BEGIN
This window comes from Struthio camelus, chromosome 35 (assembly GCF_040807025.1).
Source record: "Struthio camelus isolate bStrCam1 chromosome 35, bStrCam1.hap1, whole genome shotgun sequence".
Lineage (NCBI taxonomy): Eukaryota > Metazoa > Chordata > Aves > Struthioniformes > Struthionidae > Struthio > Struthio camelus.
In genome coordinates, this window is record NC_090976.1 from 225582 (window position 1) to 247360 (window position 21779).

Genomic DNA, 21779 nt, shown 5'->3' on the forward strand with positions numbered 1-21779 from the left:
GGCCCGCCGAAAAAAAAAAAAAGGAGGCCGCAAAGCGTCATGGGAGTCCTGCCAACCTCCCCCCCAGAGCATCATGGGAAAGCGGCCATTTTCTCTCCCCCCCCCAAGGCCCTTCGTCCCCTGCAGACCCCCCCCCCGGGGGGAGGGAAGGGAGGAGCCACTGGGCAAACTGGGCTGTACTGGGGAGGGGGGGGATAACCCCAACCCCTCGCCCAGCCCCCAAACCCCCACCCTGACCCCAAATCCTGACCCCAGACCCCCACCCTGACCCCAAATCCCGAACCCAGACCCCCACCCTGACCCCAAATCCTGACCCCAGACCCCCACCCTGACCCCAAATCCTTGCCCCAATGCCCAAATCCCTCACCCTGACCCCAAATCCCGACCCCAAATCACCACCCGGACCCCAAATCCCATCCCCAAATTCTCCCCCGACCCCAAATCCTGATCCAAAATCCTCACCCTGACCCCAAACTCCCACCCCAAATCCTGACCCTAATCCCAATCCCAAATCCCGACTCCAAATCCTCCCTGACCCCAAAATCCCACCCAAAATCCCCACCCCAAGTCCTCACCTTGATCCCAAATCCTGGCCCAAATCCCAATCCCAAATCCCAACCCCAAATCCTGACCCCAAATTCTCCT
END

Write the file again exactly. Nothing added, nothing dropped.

This window comes from Struthio camelus, chromosome 35 (assembly GCF_040807025.1).
Source record: "Struthio camelus isolate bStrCam1 chromosome 35, bStrCam1.hap1, whole genome shotgun sequence".
Lineage (NCBI taxonomy): Eukaryota > Metazoa > Chordata > Aves > Struthioniformes > Struthionidae > Struthio > Struthio camelus.
In genome coordinates, this window is record NC_090976.1 from 225582 (window position 1) to 247360 (window position 21779).

Genomic DNA, 21779 nt, shown 5'->3' on the forward strand with positions numbered 1-21779 from the left:
GGCCCGCCGAAAAAAAAAAAAAGGAGGCCGCAAAGCGTCATGGGAGTCCTGCCAACCTCCCCCCCAGAGCATCATGGGAAAGCGGCCATTTTCTCTCCCCCCCCCAAGGCCCTTCGTCCCCTGCAGACCCCCCCCCCGGGGGGAGGGAAGGGAGGAGCCACTGGGCAAACTGGGCTGTACTGGGGAGGGGGGGGATAACCCCAACCCCTCGCCCAGCCCCCAAACCCCCACCCTGACCCCAAATCCTGACCCCAGACCCCCACCCTGACCCCAAATCCCGAACCCAGACCCCCACCCTGACCCCAAATCCTGACCCCAGACCCCCACCCTGACCCCAAATCCTTGCCCCAATGCCCAAATCCCTCACCCTGACCCCAAATCCCGACCCCAAATCACCACCCGGACCCCAAATCCCATCCCCAAATTCTCCCCCGACCCCAAATCCTGATCCAAAATCCTCACCCTGACCCCAAACTCCCACCCCAAATCCTGACCCTAATCCCAATCCCAAATCCCGACTCCAAATCCTCCCTGACCCCAAAATCCCACCCAAAATCCCCACCCCAAGTCCTCACCTTGATCCCAAATCCTGGCCCAAATCCCAATCCCAAATCCCAACCCCAAATCCTGACCCCAAATTCTCCT